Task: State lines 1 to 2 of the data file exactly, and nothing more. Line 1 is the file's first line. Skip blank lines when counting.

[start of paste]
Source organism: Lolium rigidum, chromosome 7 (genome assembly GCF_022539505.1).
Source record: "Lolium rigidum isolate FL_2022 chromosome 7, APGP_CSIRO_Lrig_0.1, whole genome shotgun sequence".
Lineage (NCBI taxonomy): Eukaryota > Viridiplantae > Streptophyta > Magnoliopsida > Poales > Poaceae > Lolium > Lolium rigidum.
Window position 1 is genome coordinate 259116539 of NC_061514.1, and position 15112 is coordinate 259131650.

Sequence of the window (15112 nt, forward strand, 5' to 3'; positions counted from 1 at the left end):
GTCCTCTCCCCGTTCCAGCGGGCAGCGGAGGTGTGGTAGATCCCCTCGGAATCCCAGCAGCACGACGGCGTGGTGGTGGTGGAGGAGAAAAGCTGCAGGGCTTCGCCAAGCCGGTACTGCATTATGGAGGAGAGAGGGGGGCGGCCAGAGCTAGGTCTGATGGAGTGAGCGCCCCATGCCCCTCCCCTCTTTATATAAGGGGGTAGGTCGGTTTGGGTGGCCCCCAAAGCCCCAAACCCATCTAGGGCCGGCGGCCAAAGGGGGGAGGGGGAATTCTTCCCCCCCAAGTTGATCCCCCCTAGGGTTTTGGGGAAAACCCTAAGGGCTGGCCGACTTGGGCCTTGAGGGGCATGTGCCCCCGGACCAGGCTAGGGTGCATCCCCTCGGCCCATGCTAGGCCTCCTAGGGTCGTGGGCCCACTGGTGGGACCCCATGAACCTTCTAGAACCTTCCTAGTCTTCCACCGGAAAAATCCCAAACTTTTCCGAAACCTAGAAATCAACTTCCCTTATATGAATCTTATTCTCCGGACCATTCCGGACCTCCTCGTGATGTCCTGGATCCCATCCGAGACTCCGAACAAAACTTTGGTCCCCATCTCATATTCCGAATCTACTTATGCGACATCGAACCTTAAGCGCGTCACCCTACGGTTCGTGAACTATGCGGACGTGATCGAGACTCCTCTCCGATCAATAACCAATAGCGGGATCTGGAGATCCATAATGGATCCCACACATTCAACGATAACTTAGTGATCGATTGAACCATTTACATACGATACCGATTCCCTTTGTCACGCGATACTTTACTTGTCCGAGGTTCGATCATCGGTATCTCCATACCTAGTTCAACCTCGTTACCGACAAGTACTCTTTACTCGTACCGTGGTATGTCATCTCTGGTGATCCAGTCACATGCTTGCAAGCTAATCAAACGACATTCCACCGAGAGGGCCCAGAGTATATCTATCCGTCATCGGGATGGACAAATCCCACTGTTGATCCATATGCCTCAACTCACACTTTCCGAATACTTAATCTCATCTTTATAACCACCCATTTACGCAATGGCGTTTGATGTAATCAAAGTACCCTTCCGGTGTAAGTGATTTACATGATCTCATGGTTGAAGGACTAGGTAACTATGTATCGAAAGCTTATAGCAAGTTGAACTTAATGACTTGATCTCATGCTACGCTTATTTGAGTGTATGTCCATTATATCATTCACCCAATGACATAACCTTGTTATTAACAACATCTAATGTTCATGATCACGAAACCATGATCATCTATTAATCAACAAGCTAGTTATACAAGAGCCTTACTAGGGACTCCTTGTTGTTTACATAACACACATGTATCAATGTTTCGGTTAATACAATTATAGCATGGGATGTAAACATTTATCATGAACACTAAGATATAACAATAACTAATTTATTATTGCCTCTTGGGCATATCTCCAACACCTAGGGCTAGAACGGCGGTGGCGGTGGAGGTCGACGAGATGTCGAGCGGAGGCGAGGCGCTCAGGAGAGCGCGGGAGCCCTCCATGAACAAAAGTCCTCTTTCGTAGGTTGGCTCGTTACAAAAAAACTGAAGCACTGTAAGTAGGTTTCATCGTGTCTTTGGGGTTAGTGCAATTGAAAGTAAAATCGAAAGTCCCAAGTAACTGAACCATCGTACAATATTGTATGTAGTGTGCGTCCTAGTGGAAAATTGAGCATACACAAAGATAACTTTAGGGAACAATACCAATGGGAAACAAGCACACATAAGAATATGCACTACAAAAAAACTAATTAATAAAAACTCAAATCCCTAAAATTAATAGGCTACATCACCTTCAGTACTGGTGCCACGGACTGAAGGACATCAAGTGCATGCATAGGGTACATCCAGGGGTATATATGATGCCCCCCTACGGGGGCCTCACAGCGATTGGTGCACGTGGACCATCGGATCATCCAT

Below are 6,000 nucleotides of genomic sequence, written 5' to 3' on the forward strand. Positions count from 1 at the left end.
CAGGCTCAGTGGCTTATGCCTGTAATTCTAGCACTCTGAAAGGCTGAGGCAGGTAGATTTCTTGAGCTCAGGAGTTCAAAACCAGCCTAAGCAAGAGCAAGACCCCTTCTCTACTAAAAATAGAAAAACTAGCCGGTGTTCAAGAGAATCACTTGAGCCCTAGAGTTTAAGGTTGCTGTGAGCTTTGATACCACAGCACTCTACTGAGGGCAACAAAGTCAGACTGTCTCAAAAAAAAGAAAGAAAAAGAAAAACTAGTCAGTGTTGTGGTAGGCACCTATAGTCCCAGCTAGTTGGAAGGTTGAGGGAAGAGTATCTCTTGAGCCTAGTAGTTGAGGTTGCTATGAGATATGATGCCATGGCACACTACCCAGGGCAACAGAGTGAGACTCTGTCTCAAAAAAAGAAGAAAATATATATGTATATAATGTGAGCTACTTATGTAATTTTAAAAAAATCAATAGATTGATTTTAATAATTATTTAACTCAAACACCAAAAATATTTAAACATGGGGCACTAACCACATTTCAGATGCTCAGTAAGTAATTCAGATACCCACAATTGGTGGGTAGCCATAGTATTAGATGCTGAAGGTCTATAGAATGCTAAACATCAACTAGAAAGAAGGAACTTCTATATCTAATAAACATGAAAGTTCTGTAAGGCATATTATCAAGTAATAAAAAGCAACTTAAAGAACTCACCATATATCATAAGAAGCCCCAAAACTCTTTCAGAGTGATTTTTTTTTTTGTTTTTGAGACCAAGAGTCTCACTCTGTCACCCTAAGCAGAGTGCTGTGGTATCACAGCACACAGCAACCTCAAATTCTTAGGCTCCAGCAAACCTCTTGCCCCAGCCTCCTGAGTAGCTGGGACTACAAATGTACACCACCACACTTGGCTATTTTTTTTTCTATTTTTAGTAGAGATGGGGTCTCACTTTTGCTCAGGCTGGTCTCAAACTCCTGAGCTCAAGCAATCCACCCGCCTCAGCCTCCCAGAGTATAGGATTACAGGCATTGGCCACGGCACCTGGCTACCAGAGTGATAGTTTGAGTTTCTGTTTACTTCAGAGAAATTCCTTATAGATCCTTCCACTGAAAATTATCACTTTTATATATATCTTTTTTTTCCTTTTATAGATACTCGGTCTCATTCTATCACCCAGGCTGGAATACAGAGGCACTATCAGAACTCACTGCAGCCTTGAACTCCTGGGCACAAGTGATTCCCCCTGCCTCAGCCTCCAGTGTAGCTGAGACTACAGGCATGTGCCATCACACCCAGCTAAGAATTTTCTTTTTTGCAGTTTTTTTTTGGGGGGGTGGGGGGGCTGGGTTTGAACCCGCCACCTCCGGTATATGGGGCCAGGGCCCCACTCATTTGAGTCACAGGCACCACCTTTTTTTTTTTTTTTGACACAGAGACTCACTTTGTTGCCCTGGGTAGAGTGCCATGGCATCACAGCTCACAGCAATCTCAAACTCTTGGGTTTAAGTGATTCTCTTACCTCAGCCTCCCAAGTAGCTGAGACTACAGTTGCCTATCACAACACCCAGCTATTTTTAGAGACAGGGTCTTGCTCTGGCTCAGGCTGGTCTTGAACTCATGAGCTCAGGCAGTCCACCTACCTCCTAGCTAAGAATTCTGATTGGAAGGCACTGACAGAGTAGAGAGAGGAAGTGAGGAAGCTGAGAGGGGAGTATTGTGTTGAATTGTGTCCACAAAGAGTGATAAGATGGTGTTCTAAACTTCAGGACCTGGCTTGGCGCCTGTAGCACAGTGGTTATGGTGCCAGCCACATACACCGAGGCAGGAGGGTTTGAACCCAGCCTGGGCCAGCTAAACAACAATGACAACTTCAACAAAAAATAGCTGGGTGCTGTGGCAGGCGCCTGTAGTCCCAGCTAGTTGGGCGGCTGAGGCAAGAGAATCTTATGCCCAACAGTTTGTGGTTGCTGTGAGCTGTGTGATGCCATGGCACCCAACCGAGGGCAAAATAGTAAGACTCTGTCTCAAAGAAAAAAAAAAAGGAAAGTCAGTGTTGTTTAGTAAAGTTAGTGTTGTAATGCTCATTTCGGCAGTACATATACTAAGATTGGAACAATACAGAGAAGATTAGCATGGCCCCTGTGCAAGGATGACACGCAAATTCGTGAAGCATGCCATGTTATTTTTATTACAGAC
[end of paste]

Source organism: Lolium rigidum, chromosome 7 (genome assembly GCF_022539505.1).
Source record: "Lolium rigidum isolate FL_2022 chromosome 7, APGP_CSIRO_Lrig_0.1, whole genome shotgun sequence".